Pharma-controlled Journal of the American Medical Association waging full-scale attack on Vitamin D in effort to push flu shots for toddlers

Tuesday, August 01, 2017 by

A recent headline in the U.K.’s Daily Mail boldly declares, “Vitamin D will NOT protect your child from a cold: Myth-busting study says ‘more isn’t always better’ to help toddlers stay healthy.” This disingenuous headline infers that vitamin D has no protective effect against colds and flu. In fact, the study it goes on to cite, published in the Journal of the American Medical Association (JAMA), only compared the effects of two different dosages of vitamin D administered to children. It did not compare the health of children who were not given vitamin D supplements at all, to those who were.

For some time now, researchers have understood that there is a link between a lack of sunshine, as experienced in most northern hemisphere countries in winter time, and the increased prevalence of viral infections, particularly upper respiratory tract infections, or the common cold. The production of the hormone vitamin D is directly linked to exposure to direct sunlight.

Researchers at St. Michael’s Hospital in Toronto, Canada, decided to investigate whether giving children doses higher than the daily recommended amount of vitamin D would reduce their risk of getting sick. Their study included 700 healthy children between the ages of 1 and 5. Half the children were given the standard recommended dose of 400IU of vitamin D daily during winter, while the other half were given a higher dose of 2000IU each day. There was no statistically significant difference in the number of colds and flus reported by the children’s parents for the duration of the study – all the kids in both groups had an average of about 1.9 colds each.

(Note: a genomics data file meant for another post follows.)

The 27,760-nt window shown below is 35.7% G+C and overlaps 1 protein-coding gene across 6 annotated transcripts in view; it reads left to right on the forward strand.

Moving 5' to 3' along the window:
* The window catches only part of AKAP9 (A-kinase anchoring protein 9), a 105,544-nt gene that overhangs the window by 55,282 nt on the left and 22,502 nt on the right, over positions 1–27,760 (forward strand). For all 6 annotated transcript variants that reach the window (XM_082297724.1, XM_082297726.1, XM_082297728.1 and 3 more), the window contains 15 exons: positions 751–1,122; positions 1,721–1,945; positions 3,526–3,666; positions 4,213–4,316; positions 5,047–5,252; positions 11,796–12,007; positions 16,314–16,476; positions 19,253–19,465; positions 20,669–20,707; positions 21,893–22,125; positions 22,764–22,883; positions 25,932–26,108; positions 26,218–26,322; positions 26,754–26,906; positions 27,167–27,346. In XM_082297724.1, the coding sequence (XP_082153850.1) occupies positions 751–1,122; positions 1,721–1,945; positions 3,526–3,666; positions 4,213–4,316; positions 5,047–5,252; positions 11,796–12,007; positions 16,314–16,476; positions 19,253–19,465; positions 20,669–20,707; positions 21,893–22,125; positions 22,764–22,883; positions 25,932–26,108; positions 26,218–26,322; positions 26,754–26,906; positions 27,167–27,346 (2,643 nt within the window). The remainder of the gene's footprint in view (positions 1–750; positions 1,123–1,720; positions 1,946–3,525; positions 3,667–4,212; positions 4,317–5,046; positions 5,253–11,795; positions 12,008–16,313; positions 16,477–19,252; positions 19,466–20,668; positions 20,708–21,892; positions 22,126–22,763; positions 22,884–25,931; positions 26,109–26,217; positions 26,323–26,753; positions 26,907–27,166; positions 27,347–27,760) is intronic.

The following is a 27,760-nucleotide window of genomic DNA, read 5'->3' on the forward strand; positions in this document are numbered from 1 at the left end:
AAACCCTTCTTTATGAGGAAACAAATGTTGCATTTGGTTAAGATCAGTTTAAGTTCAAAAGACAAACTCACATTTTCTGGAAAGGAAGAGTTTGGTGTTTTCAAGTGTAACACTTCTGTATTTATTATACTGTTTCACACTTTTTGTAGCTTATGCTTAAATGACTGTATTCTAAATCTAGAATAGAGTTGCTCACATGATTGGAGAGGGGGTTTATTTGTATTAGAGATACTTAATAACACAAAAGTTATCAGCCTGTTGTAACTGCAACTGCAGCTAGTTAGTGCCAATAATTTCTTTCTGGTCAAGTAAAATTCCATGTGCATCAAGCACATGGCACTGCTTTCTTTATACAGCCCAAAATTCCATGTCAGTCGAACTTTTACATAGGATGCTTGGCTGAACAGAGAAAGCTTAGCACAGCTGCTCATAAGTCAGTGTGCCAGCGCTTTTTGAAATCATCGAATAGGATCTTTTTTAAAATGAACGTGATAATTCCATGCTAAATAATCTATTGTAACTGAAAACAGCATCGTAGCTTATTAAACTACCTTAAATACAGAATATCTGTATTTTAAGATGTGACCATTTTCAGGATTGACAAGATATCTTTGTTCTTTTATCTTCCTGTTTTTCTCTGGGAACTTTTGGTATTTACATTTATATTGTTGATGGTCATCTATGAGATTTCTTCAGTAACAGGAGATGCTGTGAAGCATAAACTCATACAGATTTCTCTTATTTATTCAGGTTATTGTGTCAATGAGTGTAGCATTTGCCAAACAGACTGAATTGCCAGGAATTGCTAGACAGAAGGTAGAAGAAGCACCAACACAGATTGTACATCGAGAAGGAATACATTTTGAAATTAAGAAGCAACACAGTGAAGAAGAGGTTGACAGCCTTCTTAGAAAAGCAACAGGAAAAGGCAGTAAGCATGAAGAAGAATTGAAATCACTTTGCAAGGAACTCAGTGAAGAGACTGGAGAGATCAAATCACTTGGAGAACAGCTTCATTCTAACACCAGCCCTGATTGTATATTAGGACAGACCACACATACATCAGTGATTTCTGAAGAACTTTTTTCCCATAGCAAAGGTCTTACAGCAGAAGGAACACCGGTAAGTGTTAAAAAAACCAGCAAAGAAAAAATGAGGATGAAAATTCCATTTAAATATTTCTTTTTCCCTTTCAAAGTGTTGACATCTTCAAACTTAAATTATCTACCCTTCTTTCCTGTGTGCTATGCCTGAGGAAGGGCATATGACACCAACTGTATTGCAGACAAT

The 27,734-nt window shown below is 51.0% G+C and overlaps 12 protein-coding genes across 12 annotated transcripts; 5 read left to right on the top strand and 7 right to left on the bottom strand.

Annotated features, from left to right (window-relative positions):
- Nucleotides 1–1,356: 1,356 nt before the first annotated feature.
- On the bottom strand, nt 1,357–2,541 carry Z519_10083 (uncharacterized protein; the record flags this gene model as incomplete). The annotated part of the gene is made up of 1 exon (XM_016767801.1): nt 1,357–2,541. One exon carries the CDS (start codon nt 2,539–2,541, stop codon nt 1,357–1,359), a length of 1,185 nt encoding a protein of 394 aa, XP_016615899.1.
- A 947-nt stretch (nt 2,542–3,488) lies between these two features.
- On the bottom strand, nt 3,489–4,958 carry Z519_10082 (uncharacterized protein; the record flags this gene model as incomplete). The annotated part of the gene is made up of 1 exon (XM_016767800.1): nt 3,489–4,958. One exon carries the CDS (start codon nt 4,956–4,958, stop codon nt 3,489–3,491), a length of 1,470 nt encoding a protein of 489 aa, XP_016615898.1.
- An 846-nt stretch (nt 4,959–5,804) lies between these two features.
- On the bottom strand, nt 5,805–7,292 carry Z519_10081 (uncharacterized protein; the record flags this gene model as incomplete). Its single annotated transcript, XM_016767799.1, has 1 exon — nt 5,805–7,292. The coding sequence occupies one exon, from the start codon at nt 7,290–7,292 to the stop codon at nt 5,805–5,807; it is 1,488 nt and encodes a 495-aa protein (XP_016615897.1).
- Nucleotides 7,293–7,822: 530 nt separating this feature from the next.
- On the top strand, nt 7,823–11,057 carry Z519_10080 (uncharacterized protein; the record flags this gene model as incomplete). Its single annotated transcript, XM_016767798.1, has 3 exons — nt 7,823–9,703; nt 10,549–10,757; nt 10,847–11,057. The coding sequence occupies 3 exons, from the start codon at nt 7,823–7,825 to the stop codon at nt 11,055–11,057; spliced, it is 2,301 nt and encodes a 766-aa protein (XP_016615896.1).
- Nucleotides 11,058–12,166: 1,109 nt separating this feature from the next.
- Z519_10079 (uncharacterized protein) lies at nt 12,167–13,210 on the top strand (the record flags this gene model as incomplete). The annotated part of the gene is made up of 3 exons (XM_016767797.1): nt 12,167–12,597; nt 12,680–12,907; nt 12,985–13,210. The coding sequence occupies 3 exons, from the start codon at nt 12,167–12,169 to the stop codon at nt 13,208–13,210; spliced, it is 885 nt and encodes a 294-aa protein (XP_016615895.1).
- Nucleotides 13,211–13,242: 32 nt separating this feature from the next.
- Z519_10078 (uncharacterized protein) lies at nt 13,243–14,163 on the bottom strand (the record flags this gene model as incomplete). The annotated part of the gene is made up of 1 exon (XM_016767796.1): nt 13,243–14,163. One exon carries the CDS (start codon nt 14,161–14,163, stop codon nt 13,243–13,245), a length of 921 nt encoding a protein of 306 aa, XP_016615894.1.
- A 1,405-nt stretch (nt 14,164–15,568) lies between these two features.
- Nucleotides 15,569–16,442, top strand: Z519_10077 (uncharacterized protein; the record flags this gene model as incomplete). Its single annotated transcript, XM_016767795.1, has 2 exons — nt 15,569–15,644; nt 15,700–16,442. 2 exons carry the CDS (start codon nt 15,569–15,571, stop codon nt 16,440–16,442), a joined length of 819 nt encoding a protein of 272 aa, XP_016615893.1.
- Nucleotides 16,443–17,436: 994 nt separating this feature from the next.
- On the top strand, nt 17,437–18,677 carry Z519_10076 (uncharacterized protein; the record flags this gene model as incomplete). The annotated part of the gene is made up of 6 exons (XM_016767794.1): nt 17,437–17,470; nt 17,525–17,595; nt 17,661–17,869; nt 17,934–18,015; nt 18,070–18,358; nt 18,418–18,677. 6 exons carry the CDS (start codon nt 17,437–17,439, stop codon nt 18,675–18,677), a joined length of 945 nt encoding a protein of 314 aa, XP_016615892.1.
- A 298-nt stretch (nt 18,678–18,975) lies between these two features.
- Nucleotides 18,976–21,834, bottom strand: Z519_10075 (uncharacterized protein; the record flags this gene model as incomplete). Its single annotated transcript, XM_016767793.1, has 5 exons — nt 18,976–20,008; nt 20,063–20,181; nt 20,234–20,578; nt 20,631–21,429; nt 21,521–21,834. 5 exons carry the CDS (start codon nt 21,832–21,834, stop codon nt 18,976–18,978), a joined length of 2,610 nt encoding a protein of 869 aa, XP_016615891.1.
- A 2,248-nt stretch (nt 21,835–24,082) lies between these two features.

“Our findings do not support the routine use of high dose vitamin D supplementation for the prevention of wintertime upper respiratory tract infections among healthy children,” Dr. Jonathon Maguire, the study’s lead author, concluded. [Emphasis added]

Now, what neither the Big Pharma-controlled JAMA study, nor the Daily Mail article clarifies, is the fact that less than two viral infections during cold and flu season is far lower than one would normally expect in young children.

The website Patient.info notes, “An average preschool and primary school child has 3-8 coughs or colds per year. Sometimes several coughs or colds occur one after the other. A child who lives with smokers has an increased risk of developing coughs and colds.”

So, 1.9 colds each for the kids in the vitamin D study suddenly doesn’t look so bad, does it? It may be true that it is not necessary to have huge doses of vitamin D to obtain the beneficial effect, but it is certainly evident that giving your child a supplement if they cannot get enough of this vital hormone directly from the sun, has significant benefits. [Related: Discover the marvelous healing power of nature at Nutrients.news.]

A systematic review and meta-analysis of 25 randomized controlled studies (RCTs) involving over 11,000 participants from 14 countries, determined that when comparing vitamin D supplementation to placebo, supplementation was linked to at least a 12 percent reduction in risk of acute respiratory tract infection. All of the studies included in the meta-analysis were double-blind, peer-reviewed trials. The study was published in the highly respected British Medical Journal.

The authors concluded, “Vitamin D supplementation was safe and it protected against acute respiratory tract infection overall. Patients who were very vitamin D deficient and those not receiving bolus doses experienced the most benefit.”

Many, many other trials have corroborated the results of this trial. It is, therefore, absolutely inaccurate to allege that “Vitamin D will NOT protect your child from a cold.”

Nothing could be further from the truth. Studies like the one recently published in JAMA deceptively hide the true facts, all to push Big Pharma’s agenda of more vaccines as the solution to every childhood illness.

Sources for this article include:

DailyMail.co.uk

Patient.info

NHS.uk

BMJ.com

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